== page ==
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Legal aid allocation continues to rise as more citizens seek justice

Published:Sunday | September 2, 2018 | 12:00 AMBrian Walker/Staff Reporter


Every citizen is entitled to legal representation and the government's legal aid budget has been climbing in recent years due to the growing demand for counsel, with the budget for the 2018/2019 financial year standing at $228 million. The figure is up from the $191 million allocated in 2017/2018 and $163 million in 2016/2017.

"I am confident that it will go close to satisfying our needs, but we are also mindful that we have been the beneficiaries of Parliament's favourable discretion at (the) supplementary (budget) should a shortfall seem imminent," said Hugh Faulkner, executive director of the Legal Aid Council in an interview with The Gleaner on Friday.

He added: "We've been doing more cases each year. For example, for 2017/2018 we increased our output and significantly in the parish courts. We completed in court 30 per cent more cases than the previous year." The 30 per cent increase translated to 1,389 parish court cases being closed."

Faulkner explained that the Legal Aid Council has moved swiftly to provide representation to citizens detained in the state of emergency in St James and the St Catherine North Police Division, and for multiple criminal matters that have attracted public attention. He asserted that more than 700 attorneys have been hired, including senior counsel, and the quality of representation has improved.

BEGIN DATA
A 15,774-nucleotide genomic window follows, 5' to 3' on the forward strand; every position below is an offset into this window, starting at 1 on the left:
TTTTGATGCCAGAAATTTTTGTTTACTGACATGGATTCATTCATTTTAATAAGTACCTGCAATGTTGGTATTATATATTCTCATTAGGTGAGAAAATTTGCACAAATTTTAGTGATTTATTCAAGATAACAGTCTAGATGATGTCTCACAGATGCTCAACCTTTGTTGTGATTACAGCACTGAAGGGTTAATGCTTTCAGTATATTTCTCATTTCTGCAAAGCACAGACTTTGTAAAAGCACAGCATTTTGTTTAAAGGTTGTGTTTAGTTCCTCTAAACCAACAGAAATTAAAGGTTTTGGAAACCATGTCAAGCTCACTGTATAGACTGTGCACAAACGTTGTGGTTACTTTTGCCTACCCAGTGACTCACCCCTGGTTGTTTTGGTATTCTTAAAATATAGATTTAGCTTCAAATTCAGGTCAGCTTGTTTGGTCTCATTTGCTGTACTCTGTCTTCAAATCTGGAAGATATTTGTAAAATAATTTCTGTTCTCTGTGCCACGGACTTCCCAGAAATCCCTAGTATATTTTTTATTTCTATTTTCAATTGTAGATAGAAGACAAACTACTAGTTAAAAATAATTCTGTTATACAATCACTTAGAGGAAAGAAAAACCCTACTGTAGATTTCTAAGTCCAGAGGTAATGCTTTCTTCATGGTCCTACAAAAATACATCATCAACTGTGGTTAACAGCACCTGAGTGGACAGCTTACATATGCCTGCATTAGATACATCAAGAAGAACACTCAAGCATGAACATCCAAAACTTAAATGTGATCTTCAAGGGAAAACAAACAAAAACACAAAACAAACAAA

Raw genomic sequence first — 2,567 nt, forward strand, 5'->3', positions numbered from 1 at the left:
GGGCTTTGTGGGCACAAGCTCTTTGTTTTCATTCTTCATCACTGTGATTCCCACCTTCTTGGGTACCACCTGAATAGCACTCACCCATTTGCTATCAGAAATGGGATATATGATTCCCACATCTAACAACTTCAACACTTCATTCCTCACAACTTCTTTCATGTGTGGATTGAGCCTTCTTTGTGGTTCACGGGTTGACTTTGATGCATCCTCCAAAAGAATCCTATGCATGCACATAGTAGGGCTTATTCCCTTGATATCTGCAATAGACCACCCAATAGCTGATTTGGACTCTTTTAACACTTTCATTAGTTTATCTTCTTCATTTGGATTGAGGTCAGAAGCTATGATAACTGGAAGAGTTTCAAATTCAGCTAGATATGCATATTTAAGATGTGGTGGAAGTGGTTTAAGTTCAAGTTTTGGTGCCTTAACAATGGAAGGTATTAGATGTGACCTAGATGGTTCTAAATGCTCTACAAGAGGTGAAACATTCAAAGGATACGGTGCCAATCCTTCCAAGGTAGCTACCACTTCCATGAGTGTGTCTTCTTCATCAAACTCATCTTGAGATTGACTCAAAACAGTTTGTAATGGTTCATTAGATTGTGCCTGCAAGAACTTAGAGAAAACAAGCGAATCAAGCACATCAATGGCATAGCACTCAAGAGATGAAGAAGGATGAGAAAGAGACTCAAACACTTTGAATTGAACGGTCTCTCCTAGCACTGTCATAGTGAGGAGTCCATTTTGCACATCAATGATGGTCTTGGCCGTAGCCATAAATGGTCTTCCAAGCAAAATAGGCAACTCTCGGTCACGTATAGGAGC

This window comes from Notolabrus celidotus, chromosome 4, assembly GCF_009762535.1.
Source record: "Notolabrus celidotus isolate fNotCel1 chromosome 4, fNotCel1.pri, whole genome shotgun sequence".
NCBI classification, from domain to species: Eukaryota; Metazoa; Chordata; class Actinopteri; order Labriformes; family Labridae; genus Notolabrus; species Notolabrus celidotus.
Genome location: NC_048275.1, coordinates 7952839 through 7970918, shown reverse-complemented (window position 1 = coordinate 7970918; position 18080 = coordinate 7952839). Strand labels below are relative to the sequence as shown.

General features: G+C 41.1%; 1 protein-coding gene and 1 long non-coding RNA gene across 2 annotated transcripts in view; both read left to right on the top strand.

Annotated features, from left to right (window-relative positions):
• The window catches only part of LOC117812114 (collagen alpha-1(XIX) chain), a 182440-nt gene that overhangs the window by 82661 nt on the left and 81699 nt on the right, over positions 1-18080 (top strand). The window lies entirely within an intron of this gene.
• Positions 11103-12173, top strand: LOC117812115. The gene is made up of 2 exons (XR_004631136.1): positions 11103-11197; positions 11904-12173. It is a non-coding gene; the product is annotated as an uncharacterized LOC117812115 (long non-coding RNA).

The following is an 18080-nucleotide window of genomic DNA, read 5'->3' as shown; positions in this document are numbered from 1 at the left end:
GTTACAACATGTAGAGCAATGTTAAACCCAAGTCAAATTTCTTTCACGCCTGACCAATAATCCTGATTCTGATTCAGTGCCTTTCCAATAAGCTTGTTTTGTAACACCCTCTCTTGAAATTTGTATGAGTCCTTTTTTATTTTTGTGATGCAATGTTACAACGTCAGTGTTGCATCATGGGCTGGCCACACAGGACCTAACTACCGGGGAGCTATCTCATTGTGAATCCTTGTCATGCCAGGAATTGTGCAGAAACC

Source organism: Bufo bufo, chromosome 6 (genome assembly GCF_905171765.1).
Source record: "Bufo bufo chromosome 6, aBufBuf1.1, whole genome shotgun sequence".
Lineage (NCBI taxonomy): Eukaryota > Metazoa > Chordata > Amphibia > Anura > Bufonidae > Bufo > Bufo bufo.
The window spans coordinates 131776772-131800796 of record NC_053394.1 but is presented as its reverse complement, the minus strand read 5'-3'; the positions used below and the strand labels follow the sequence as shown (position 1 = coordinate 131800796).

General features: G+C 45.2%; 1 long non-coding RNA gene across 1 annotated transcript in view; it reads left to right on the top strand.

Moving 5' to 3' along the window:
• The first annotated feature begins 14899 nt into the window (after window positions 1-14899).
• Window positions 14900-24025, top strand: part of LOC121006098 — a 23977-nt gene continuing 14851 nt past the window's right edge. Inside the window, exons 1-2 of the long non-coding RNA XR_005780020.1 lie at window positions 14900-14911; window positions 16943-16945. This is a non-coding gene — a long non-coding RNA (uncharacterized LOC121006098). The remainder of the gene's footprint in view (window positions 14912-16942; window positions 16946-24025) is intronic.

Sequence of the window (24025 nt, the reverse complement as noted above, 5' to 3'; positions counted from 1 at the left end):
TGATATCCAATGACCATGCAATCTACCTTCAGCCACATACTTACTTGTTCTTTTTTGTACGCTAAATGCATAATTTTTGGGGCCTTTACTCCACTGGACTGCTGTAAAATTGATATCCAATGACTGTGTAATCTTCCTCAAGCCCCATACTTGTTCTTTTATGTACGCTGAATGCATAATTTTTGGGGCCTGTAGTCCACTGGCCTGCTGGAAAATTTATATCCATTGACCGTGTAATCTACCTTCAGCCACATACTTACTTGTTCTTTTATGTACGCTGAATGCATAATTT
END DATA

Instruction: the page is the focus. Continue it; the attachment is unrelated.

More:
The executive director reasoned that "the new face of legal aid cannot accommodate professional negligence and it cannot accommodate anything less than the best of research and advocacy for the client. If the client makes a complaint we don't rely on it to be in writing. We take that complaint to the board."

He continued: "The Legal Aid Council standard of delivery has to be of a certain standard and in fact we have an ethical guideline given to lawyers ... and I couldn't tell the last day now when I have had a complaint."

Faulkner noted that a means test is employed to compute a client's contribution and there is flexibility in payment based on the circumstances surrounding each case.

"Part of our policy is that we'd rather err and be misled by our clients, but we grant the legal aid," said the executive director.